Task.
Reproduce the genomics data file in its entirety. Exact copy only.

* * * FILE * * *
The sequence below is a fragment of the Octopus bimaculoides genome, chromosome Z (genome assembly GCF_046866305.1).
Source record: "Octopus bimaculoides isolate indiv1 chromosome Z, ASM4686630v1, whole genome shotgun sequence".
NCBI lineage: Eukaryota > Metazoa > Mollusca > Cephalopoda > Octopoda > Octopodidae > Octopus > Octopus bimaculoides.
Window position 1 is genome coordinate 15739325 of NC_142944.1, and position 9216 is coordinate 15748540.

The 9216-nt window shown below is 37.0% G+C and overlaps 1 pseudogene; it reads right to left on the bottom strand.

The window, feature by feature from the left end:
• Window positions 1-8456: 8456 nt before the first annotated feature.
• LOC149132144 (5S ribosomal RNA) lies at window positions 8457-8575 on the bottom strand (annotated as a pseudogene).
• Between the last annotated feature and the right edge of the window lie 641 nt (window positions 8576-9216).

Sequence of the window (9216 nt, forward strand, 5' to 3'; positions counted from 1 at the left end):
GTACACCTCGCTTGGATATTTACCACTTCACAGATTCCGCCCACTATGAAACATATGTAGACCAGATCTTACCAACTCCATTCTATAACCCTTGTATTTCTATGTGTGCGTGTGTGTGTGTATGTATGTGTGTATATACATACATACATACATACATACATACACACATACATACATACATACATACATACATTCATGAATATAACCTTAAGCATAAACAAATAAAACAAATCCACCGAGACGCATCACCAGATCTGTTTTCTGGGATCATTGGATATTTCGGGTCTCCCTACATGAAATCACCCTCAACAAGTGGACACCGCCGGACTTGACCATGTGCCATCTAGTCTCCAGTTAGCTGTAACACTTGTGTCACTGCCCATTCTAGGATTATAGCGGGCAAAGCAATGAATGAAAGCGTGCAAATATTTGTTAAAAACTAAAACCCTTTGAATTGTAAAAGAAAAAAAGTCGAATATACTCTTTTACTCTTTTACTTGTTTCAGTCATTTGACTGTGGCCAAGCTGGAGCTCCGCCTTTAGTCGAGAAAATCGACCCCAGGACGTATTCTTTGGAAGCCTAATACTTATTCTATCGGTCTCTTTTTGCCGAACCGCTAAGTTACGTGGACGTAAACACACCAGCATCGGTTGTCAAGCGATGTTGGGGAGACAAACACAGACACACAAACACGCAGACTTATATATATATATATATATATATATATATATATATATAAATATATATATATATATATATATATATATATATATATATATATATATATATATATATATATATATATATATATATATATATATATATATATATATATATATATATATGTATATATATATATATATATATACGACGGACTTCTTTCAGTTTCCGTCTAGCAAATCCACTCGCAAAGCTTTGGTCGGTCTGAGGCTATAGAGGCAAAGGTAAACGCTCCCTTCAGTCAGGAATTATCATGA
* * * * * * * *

The sequence below is a fragment of the Octopus bimaculoides genome, chromosome Z (genome assembly GCF_046866305.1).
Source record: "Octopus bimaculoides isolate indiv1 chromosome Z, ASM4686630v1, whole genome shotgun sequence".
NCBI lineage: Eukaryota > Metazoa > Mollusca > Cephalopoda > Octopoda > Octopodidae > Octopus > Octopus bimaculoides.
Window position 1 is genome coordinate 15739325 of NC_142944.1, and position 9216 is coordinate 15748540.

The 9216-nt window shown below is 37.0% G+C and overlaps 1 pseudogene; it reads right to left on the bottom strand.

The window, feature by feature from the left end:
• Window positions 1-8456: 8456 nt before the first annotated feature.
• LOC149132144 (5S ribosomal RNA) lies at window positions 8457-8575 on the bottom strand (annotated as a pseudogene).
• Between the last annotated feature and the right edge of the window lie 641 nt (window positions 8576-9216).

Sequence of the window (9216 nt, forward strand, 5' to 3'; positions counted from 1 at the left end):
GTACACCTCGCTTGGATATTTACCACTTCACAGATTCCGCCCACTATGAAACATATGTAGACCAGATCTTACCAACTCCATTCTATAACCCTTGTATTTCTATGTGTGCGTGTGTGTGTGTATGTATGTGTGTATATACATACATACATACATACATACATACACACATACATACATACATACATACATACATTCATGAATATAACCTTAAGCATAAACAAATAAAACAAATCCACCGAGACGCATCACCAGATCTGTTTTCTGGGATCATTGGATATTTCGGGTCTCCCTACATGAAATCACCCTCAACAAGTGGACACCGCCGGACTTGACCATGTGCCATCTAGTCTCCAGTTAGCTGTAACACTTGTGTCACTGCCCATTCTAGGATTATAGCGGGCAAAGCAATGAATGAAAGCGTGCAAATATTTGTTAAAAACTAAAACCCTTTGAATTGTAAAAGAAAAAAAGTCGAATATACTCTTTTACTCTTTTACTTGTTTCAGTCATTTGACTGTGGCCAAGCTGGAGCTCCGCCTTTAGTCGAGAAAATCGACCCCAGGACGTATTCTTTGGAAGCCTAATACTTATTCTATCGGTCTCTTTTTGCCGAACCGCTAAGTTACGTGGACGTAAACACACCAGCATCGGTTGTCAAGCGATGTTGGGGAGACAAACACAGACACACAAACACGCAGACTTATATATATATATATATATATATATATATATATATATAAATATATATATATATATATATATATATATATATATATATATATATATATATATATATATATATATATATATATATATATATATATATATATATATATATATATATATGTATATATATATATATATATATACGACGGACTTCTTTCAGTTTCCGTCTAGCAAATCCACTCGCAAAGCTTTGGTCGGTCTGAGGCTATAGAGGCAAAGGTAAACGCTCCCTTCAGTCAGGAATTATCATGA